Miami Marine Stadium (Part 2)

More photos from my 7AM visit to Miami Marine Stadium. Here's a video about the stadium featuring architect Hilario Candela.

To read more about the stadium, check out the first post.


South Florida "Lower Thirds"

If you know my work, you know that I love framing shots in the lower third of the frame...


Typology: Picturewalls

I photographed a few short typologies while in South Florida. Here are a some "picturewalls" (I don't know the proper term for these little scenes--let me know if you do).


Miami Marine Stadium (Part 1)

There's a lot to shoot in South Florida, much more than I had time to capture. With only one full day in Miami, I left a long list of places unvisited, beckoning a future visit. One place I was sure not to miss was Miami Marine Stadium. Located on Virginia Key, it was the first purpose-built stadium for powerboat racing. Over the years it was also used for concerts and other events. Today, it sits abandoned, fenced in, and covered in graffiti, awaiting a rebirth.

The singularly unique structure, a folded, cantilevered, concrete plate shelter was designed by then 28-year Cuban immigrant Hilario Candela (no relationship to Felix). There has been talk over the years of demolishing Miami Marine Stadium, but in a story that parallels New York City's High Line, a group called Friends of Miami Marine Stadium has formed to save and find a modern use for this signature work of architecture and engineering. They even enlisted Jimmy Buffet to do a video on the stadium's behalf!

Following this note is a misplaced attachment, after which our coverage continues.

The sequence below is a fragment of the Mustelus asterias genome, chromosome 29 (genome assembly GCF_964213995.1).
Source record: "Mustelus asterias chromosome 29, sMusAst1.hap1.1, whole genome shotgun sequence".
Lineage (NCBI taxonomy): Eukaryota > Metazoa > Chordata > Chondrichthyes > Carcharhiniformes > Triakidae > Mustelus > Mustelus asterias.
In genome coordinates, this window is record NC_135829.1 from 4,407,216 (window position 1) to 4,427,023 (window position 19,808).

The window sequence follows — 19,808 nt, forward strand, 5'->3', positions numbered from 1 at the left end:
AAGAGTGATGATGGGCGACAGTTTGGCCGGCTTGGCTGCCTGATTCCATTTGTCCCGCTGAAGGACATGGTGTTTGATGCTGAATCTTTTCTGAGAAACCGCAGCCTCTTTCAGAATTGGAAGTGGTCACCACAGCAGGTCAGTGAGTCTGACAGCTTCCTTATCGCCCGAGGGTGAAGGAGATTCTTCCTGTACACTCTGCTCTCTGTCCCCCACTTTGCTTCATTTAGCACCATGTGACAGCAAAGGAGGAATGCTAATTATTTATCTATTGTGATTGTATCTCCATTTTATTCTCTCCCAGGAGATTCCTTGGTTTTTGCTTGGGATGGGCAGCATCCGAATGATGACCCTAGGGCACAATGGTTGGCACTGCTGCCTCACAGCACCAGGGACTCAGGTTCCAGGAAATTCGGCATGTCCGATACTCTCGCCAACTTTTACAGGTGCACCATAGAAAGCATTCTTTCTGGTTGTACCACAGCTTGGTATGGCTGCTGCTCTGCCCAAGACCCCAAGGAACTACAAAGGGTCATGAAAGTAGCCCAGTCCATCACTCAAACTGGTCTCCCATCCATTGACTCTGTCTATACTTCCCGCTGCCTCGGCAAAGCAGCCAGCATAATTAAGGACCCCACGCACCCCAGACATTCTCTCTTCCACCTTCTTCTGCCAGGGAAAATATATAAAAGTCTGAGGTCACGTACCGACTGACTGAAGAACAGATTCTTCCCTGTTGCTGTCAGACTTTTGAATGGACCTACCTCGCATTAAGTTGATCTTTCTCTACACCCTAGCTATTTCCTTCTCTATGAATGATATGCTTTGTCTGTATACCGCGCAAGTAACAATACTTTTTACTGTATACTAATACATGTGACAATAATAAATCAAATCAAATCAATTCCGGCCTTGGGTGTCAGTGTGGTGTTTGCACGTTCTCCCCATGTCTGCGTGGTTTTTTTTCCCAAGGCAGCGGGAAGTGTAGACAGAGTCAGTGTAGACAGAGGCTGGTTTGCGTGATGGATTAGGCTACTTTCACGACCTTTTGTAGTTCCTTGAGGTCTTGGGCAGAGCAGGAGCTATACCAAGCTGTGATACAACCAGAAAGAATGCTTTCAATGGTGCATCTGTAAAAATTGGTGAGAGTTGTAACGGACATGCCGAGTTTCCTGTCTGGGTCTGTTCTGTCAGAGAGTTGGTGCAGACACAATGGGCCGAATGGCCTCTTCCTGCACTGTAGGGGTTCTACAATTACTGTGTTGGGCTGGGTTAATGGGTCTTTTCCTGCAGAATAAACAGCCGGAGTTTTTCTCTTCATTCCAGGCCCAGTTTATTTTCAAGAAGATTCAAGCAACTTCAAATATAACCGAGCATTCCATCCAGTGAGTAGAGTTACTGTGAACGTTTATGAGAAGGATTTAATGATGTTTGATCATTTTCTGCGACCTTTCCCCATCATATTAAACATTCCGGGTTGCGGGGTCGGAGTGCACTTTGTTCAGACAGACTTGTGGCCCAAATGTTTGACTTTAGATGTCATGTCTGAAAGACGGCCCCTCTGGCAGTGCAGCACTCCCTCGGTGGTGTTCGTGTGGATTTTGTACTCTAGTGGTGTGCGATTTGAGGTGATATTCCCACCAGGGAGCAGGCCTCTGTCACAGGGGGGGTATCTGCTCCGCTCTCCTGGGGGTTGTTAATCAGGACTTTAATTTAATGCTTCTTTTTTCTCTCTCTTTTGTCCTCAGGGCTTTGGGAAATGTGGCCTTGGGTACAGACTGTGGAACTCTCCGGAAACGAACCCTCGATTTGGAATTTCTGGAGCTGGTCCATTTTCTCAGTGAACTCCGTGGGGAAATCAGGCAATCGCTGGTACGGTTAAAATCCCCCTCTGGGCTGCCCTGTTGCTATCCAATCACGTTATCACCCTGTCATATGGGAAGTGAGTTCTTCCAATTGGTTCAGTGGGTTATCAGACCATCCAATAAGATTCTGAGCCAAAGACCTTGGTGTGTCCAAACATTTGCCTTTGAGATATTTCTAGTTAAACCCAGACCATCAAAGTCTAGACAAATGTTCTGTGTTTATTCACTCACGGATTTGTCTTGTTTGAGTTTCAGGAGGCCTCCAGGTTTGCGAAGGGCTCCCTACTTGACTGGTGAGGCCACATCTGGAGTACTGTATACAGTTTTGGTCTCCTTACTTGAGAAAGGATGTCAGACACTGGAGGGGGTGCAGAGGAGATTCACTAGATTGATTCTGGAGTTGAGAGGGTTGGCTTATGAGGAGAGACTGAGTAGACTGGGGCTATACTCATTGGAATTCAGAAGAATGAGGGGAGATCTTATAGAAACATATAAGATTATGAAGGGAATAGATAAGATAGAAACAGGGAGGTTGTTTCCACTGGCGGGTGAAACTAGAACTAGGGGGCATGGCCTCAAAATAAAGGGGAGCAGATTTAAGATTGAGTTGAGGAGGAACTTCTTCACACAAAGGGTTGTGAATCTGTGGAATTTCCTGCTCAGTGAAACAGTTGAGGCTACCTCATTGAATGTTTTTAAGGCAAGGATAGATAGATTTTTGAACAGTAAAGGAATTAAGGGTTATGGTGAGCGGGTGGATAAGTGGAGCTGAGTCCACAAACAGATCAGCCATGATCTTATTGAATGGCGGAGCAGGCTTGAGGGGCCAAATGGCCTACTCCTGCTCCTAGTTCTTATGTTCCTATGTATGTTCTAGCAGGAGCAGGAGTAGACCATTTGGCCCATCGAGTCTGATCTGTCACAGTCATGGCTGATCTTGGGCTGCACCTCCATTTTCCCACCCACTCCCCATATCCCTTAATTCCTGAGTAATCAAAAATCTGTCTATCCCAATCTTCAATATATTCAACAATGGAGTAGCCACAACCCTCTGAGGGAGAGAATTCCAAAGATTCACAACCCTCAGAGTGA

I'm back from a much needed vacation, some R+R in South Florida. I did a little shooting while enjoying the warm weather and I'll be posting some shots from my trip over the next few weeks. It was great to be outside and not have to wear multiple layers!

While in Florida, the weather was perfect for shooting with the SX-70 and the
Impossible Project's PX-70 Color Shade Push film. Go to their site to learn why they are called "the Impossible Project" and read about their endeavors to recreate Polaroid instant film--it a very interesting story. As a product in development the film is very sensitive and shoots best at 65-75 degrees. You should also try to cover and warm it just after shooting in order to prevent color shifting. Sounds like a pain, right? Actually not so much and I have to say that it was fun to get into the process of making real pictures (not digital). Here is the first shot. Funny how you can find a little piece of NYC wherever you go...


The Strange Case of Vivian Maier: Part 2

Another Vivian Maier video to round out the week. I'm out of town next week on a well-deserved vacation in the sun, so no posts for a few days.